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Chapter 12 (Part 1)
The candidate for Lucius’ scheme came along a few days later. It was near noontime, and the traffic along the roads and paths of that region had died down with the rising heat of the day. Most of the travelers—and most of the brigands, too—had found what shade or shelter they could, to rest before resuming their activities. Lucius was sitting near the mouth of the cave, idly watching the wind kick up dust devils along the length of the ravine. Time seemed to move a good deal slower here than it ever had for him in Rome or Smyrna, and he was adjusting to its rhythms. Whereas before it would have grated against his nature to simply sit still, staring into the distance, accomplishing nothing other than the calm rest of a vacant mind, now it came to him like an old habit. He tried every now and then to pray, to invoke God or Christ in the quiet spaces of his mind, but he found it hard to know what to say. Was God even listening anymore? He didn’t know.
Then there came the scuffing of footsteps along the dusty path. Lucius peered out into the pathway to see a middle-aged man leading a donkey, and with him a boy of about ten years old. He nudged Audax with his elbow, who shifted lazily and peered down the road with half-opened eyes.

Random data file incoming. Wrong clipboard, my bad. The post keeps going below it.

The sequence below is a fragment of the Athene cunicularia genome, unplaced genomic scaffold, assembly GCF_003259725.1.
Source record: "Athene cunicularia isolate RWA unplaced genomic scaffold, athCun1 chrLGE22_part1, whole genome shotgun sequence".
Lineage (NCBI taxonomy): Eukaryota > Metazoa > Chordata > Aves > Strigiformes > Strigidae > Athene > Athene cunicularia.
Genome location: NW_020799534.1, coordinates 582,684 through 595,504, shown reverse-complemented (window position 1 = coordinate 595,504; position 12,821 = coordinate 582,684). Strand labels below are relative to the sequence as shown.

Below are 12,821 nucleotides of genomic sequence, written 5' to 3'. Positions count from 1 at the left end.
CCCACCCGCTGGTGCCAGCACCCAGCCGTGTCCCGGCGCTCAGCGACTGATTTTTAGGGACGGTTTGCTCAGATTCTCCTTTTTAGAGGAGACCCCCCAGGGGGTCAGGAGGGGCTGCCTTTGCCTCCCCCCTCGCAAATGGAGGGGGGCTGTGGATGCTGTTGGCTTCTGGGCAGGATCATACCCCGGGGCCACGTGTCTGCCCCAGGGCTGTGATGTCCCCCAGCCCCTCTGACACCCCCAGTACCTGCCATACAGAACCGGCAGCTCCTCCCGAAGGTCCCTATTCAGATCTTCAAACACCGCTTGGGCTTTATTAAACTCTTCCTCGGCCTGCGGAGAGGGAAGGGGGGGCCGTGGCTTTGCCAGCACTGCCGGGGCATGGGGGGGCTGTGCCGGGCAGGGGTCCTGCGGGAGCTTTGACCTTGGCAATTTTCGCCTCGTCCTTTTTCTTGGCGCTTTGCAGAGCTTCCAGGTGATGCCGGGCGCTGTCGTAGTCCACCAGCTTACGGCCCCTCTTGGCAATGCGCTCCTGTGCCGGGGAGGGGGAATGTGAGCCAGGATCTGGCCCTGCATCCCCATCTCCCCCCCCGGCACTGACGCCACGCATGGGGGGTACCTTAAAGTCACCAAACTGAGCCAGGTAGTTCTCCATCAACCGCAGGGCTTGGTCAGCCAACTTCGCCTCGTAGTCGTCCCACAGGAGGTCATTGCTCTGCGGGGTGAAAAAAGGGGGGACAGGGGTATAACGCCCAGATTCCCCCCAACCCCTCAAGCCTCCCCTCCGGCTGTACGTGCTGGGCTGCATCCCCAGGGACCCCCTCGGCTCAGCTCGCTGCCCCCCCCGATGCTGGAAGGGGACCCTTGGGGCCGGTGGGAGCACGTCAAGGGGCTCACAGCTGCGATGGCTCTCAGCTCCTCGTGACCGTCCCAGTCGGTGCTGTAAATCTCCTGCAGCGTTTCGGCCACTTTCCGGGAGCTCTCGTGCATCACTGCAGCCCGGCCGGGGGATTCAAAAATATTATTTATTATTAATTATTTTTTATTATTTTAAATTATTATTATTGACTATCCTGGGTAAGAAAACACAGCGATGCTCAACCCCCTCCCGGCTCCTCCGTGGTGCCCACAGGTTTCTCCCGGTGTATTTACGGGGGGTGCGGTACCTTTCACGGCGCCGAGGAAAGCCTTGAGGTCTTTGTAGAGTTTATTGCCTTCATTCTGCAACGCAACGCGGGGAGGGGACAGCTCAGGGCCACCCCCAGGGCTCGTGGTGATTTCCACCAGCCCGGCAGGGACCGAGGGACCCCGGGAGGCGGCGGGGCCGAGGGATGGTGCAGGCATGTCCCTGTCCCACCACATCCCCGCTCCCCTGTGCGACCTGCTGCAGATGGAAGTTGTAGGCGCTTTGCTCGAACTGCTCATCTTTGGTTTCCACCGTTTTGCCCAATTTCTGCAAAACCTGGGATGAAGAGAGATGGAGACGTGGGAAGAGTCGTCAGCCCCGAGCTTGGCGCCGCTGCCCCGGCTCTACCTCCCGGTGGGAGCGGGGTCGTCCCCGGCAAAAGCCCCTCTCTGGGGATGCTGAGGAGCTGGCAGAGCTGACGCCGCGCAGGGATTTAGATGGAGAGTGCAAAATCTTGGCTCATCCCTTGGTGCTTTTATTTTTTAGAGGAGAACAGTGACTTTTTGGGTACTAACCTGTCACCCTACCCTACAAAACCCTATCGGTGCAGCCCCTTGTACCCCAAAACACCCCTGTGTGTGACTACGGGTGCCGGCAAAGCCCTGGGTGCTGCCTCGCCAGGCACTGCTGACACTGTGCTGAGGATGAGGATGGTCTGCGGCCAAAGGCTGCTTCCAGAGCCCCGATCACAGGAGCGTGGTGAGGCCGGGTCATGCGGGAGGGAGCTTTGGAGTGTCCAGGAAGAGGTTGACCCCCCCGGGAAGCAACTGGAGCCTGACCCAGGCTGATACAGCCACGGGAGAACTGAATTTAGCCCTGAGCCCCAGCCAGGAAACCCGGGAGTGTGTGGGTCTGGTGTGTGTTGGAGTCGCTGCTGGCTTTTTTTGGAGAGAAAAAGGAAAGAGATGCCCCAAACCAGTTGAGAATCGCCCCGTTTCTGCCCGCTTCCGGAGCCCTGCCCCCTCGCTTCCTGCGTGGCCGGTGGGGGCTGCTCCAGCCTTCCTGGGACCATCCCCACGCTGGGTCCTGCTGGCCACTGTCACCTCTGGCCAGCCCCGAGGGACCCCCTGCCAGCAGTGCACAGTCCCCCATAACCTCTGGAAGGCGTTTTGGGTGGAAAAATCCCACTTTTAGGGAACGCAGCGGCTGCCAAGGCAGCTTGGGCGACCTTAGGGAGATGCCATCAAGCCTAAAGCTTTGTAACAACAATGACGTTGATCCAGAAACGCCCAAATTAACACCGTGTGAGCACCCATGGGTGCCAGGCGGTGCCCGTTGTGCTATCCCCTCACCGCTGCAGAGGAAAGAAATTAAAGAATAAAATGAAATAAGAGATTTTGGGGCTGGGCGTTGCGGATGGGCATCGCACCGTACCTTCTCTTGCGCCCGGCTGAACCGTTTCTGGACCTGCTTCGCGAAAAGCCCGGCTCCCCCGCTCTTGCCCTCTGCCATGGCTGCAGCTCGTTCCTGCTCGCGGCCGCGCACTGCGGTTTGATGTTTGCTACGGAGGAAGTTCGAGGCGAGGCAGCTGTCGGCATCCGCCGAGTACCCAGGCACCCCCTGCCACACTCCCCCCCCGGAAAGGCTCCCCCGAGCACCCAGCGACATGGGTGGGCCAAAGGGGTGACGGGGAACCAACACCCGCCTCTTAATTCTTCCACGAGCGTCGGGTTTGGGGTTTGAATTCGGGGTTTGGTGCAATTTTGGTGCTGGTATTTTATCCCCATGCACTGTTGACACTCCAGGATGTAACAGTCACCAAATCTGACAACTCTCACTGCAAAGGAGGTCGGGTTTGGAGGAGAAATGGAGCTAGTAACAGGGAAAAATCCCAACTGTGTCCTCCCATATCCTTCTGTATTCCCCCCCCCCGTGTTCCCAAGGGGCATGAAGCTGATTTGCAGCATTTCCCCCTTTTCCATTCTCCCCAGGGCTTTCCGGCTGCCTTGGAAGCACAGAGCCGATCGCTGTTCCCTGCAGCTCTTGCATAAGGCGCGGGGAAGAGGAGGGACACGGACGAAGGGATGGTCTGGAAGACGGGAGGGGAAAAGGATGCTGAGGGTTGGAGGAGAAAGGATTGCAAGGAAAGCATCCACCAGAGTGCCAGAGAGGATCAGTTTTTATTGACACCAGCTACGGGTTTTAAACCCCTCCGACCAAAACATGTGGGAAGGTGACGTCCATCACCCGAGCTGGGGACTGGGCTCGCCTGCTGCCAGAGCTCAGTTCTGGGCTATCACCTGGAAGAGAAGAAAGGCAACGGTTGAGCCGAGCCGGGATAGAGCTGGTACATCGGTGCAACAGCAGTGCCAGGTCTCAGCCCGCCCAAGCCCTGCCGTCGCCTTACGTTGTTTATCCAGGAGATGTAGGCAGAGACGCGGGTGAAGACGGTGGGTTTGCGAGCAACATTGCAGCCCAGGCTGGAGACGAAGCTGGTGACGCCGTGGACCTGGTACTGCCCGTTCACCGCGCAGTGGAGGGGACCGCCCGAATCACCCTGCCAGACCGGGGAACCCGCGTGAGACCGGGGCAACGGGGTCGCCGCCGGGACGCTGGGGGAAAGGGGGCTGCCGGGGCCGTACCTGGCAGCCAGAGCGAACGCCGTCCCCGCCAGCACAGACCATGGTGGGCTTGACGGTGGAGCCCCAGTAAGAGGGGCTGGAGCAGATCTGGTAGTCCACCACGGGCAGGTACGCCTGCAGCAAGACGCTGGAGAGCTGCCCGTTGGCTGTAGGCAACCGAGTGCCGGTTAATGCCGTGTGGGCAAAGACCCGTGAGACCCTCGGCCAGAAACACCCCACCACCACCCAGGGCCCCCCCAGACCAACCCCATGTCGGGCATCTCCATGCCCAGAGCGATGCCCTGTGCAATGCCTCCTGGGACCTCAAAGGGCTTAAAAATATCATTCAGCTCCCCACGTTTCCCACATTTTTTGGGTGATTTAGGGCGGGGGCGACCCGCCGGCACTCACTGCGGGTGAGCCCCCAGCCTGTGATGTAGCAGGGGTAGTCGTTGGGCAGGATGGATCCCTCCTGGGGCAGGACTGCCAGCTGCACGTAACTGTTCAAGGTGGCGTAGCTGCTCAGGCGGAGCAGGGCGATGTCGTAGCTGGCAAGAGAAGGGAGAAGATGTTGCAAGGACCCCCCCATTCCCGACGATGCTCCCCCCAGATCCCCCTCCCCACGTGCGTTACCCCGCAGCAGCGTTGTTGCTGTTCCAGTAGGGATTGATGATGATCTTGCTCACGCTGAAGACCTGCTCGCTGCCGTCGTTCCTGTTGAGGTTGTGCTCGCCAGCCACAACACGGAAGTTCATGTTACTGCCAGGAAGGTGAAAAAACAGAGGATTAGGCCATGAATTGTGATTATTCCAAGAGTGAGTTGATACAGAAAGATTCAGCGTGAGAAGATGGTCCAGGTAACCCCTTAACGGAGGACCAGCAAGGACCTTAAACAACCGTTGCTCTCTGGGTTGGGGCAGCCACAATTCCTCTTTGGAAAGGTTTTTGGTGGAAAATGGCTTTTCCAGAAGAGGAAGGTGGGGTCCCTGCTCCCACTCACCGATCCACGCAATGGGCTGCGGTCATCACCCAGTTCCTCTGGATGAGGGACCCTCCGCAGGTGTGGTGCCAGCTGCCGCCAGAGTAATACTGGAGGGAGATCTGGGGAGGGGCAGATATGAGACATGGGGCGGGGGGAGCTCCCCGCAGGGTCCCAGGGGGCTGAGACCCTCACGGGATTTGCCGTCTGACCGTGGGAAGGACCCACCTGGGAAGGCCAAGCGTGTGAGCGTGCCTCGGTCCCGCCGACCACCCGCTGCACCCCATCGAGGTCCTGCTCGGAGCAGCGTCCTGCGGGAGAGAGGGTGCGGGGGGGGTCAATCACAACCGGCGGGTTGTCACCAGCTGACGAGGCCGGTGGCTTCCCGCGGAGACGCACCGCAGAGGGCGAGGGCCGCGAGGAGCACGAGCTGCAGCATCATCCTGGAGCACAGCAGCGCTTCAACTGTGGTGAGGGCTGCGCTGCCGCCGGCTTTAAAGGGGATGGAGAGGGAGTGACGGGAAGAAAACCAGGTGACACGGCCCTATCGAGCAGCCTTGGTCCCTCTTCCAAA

“Let’s stop these ones,” whispered Lucius.
“Nah, look at them,” Audax mumbled. “No money there.”
“No, they’re the ones I need to carry out my plan against Ariston!”
Audax groaned as he heaved himself up to his feet. “Well, it’s about time.”
They stepped out into the roadway, walking down to meet the man and his boy. When the man saw them coming, though, he immediately turned around and began jogging in the opposite direction, his boy and donkey close behind. But Lucius and Audax were already too close, and within a dozen strides they had closed the gap.
Audax’s sword came ringing from its sheath. “Stop!” he shouted. “Stop, or I’ll cripple your beast!”
The man swore, slowed his pace, and then turned. His eyes were already bright with tears.